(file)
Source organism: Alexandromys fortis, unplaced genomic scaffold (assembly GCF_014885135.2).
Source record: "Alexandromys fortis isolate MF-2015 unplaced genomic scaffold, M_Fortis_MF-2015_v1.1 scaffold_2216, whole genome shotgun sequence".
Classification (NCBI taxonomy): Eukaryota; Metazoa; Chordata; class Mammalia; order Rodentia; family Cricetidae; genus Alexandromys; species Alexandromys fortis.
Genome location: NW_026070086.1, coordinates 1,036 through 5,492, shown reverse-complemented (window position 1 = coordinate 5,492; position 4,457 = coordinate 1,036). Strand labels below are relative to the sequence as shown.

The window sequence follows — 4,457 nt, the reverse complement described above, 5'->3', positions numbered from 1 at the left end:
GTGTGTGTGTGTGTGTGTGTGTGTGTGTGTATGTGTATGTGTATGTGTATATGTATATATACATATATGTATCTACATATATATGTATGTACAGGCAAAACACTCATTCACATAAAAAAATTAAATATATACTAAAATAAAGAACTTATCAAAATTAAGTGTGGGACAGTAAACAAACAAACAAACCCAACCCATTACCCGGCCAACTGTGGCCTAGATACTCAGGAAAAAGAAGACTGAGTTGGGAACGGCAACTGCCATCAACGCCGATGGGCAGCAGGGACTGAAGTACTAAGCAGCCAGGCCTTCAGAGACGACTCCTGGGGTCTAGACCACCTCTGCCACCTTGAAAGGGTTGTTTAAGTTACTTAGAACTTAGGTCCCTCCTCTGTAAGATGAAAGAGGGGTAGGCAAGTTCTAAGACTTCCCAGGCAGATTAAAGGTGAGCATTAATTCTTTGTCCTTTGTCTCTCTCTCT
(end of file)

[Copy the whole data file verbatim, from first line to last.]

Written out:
Source organism: Alexandromys fortis, unplaced genomic scaffold (assembly GCF_014885135.2).
Source record: "Alexandromys fortis isolate MF-2015 unplaced genomic scaffold, M_Fortis_MF-2015_v1.1 scaffold_2216, whole genome shotgun sequence".
Classification (NCBI taxonomy): Eukaryota; Metazoa; Chordata; class Mammalia; order Rodentia; family Cricetidae; genus Alexandromys; species Alexandromys fortis.
Genome location: NW_026070086.1, coordinates 1,036 through 5,492, shown reverse-complemented (window position 1 = coordinate 5,492; position 4,457 = coordinate 1,036). Strand labels below are relative to the sequence as shown.

The window sequence follows — 4,457 nt, the reverse complement described above, 5'->3', positions numbered from 1 at the left end:
GTGTGTGTGTGTGTGTGTGTGTGTGTGTGTATGTGTATGTGTATGTGTATATGTATATATACATATATGTATCTACATATATATGTATGTACAGGCAAAACACTCATTCACATAAAAAAATTAAATATATACTAAAATAAAGAACTTATCAAAATTAAGTGTGGGACAGTAAACAAACAAACAAACCCAACCCATTACCCGGCCAACTGTGGCCTAGATACTCAGGAAAAAGAAGACTGAGTTGGGAACGGCAACTGCCATCAACGCCGATGGGCAGCAGGGACTGAAGTACTAAGCAGCCAGGCCTTCAGAGACGACTCCTGGGGTCTAGACCACCTCTGCCACCTTGAAAGGGTTGTTTAAGTTACTTAGAACTTAGGTCCCTCCTCTGTAAGATGAAAGAGGGGTAGGCAAGTTCTAAGACTTCCCAGGCAGATTAAAGGTGAGCATTAATTCTTTGTCCTTTGTCTCTCTCTCT